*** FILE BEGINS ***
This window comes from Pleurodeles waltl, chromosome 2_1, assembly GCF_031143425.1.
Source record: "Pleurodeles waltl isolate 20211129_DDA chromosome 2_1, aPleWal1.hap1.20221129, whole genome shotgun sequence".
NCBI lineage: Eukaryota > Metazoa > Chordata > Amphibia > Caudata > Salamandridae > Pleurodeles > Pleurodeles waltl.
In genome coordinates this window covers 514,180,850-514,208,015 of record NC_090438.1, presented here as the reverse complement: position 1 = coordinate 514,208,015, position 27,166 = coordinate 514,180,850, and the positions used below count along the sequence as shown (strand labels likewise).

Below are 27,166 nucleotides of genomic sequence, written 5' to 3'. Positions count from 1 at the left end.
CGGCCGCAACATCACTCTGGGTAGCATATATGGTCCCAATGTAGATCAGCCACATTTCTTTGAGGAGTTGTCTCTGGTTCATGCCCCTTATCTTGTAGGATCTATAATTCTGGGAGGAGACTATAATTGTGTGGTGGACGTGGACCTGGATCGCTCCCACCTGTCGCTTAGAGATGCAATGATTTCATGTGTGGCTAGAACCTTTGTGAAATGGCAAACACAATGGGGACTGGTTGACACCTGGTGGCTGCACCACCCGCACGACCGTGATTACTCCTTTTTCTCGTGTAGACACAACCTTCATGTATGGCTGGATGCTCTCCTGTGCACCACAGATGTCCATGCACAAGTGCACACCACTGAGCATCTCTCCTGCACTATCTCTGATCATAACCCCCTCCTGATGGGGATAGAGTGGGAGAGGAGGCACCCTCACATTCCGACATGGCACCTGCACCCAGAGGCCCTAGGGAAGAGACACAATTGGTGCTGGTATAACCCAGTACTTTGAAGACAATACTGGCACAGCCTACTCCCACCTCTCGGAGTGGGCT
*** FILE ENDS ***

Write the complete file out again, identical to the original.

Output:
This window comes from Pleurodeles waltl, chromosome 2_1, assembly GCF_031143425.1.
Source record: "Pleurodeles waltl isolate 20211129_DDA chromosome 2_1, aPleWal1.hap1.20221129, whole genome shotgun sequence".
NCBI lineage: Eukaryota > Metazoa > Chordata > Amphibia > Caudata > Salamandridae > Pleurodeles > Pleurodeles waltl.
In genome coordinates this window covers 514,180,850-514,208,015 of record NC_090438.1, presented here as the reverse complement: position 1 = coordinate 514,208,015, position 27,166 = coordinate 514,180,850, and the positions used below count along the sequence as shown (strand labels likewise).

Below are 27,166 nucleotides of genomic sequence, written 5' to 3'. Positions count from 1 at the left end.
CGGCCGCAACATCACTCTGGGTAGCATATATGGTCCCAATGTAGATCAGCCACATTTCTTTGAGGAGTTGTCTCTGGTTCATGCCCCTTATCTTGTAGGATCTATAATTCTGGGAGGAGACTATAATTGTGTGGTGGACGTGGACCTGGATCGCTCCCACCTGTCGCTTAGAGATGCAATGATTTCATGTGTGGCTAGAACCTTTGTGAAATGGCAAACACAATGGGGACTGGTTGACACCTGGTGGCTGCACCACCCGCACGACCGTGATTACTCCTTTTTCTCGTGTAGACACAACCTTCATGTATGGCTGGATGCTCTCCTGTGCACCACAGATGTCCATGCACAAGTGCACACCACTGAGCATCTCTCCTGCACTATCTCTGATCATAACCCCCTCCTGATGGGGATAGAGTGGGAGAGGAGGCACCCTCACATTCCGACATGGCACCTGCACCCAGAGGCCCTAGGGAAGAGACACAATTGGTGCTGGTATAACCCAGTACTTTGAAGACAATACTGGCACAGCCTACTCCCACCTCTCGGAGTGGGCT